I wish I was that pretty…

Personal Article

Even though it may not seem as important one of the overbearing privileges that many seem to yearn for, is having the good fortune of being “pretty” or “handsome”. Why is it that people believe being a certain way is better than another?

by Vivega Saravana Prabhu

At least once in your life you would have either said, “oh that person is so lucky” or “wow thank god I’m one of the lucky ones”, this privilege that we talk about comes in many different forms: food, shelter, education, and family. Though it may seem unimportant, one of the overbearing privileges that many seem to yearn for is having the good fortune of being “pretty” or “handsome.”

Why is it that people believe that looking a certain way is better? Well, this kind of mindset evolves from a term called “pretty privilege”. Pretty privilege is when being “pretty” or “handsome” plays a role in getting you more opportunities and/or gaining better things.

When scrolling through social media I’ve seen numerous comments assuming “oh she’s only famous because she’s pretty,” this may be true in some aspects but I believe it isn’t true all the time. However, before we get to what I think, let me demonstrate the different mindsets behind the term “pretty privilege.” Does being pretty actually get you better things? Or are there other overweighing factors that affect this outcome as well? Or could there be an even-handed way to look at this?

I would have power if I looked like that.

How is being pretty a privilege? Well if you think about it, first impressions are key when it comes to interacting with people, be it a job interview, a date, or making friends. First impressions include many things such as personality and character, but one of the first things people take in about their new acquaintance is their appearance.

Let’s talk about our rapidly growing social media industry for instance. On social media, especially Instagram and Facebook (where you mostly post pictures), factors such a personality and character aren’t as helpful. People only see your picture and are quick to judge with just that context in mind. Sometimes people follow influencers just because of their pleasing looks.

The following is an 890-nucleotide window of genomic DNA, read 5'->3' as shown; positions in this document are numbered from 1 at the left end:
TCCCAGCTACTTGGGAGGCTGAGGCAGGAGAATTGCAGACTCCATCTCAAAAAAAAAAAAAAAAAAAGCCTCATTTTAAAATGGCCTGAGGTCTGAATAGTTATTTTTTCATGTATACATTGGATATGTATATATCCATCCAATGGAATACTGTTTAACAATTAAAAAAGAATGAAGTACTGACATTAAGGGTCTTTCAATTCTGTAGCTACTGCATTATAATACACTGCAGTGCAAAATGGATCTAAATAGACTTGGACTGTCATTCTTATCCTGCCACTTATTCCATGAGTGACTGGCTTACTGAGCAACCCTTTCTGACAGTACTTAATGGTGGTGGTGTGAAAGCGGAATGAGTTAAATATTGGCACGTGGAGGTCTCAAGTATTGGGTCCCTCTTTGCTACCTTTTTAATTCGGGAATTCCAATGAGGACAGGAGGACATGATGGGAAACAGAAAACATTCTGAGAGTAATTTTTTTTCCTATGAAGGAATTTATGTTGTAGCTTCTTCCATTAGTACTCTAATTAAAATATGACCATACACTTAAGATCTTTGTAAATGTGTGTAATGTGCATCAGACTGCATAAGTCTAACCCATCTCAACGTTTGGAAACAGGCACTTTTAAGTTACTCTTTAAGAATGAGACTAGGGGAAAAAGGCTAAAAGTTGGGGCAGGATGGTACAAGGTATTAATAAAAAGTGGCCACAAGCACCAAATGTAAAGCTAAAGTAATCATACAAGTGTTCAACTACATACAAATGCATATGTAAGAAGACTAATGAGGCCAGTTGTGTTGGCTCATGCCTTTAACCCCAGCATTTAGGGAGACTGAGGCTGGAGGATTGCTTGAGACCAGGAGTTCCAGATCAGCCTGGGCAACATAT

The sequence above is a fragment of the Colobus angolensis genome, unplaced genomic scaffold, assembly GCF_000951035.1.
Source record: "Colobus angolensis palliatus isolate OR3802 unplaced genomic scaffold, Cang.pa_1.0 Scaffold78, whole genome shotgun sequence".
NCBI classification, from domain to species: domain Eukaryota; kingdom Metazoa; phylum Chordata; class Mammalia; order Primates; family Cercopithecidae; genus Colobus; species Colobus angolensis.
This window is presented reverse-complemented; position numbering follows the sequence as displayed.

This is exactly the point of filters and effects that change our appearance. Although their function is to make ourselves feel prettier, they also encourage us to change ourselves into our “ideal” versions for the public.

In a job interview, when you enter the conference room or a video call, the interviewer will first see your appearance before they hear about your qualifications. The few minutes they get to see you (and how they feel about your appearance), can alter their decisions on whether they’d like to hire you or not.

First impressions matter. But with the rise of social media, looks are increasingly the only impression: The prettier you are, the more you achieve.

Other qualities make me just as powerful.

On the other hand, the believers of the term “pretty privilege” tend to overlook some important factors. For example, being pretty doesn’t mean that person has the experience or qualification to get a particular task done. Someone who probably doesn’t have an attractive public appearance can still be more than qualified for a job. They can acquire it not because they look pretty, but because they deserve it.

Furthermore, just a smile on your face can change your recruiters' thoughts about you, a person who looks absolutely stunning but seems emotionless may not seem desirable in comparison to someone who looks enthusiastic and happy to attend this job interview like they want it.

Additionally, people believe that beauty is pain and sometimes a curse. When people are quick to judge someone based on their appearance, their actual personality and worth are undermined. People can question someone's intelli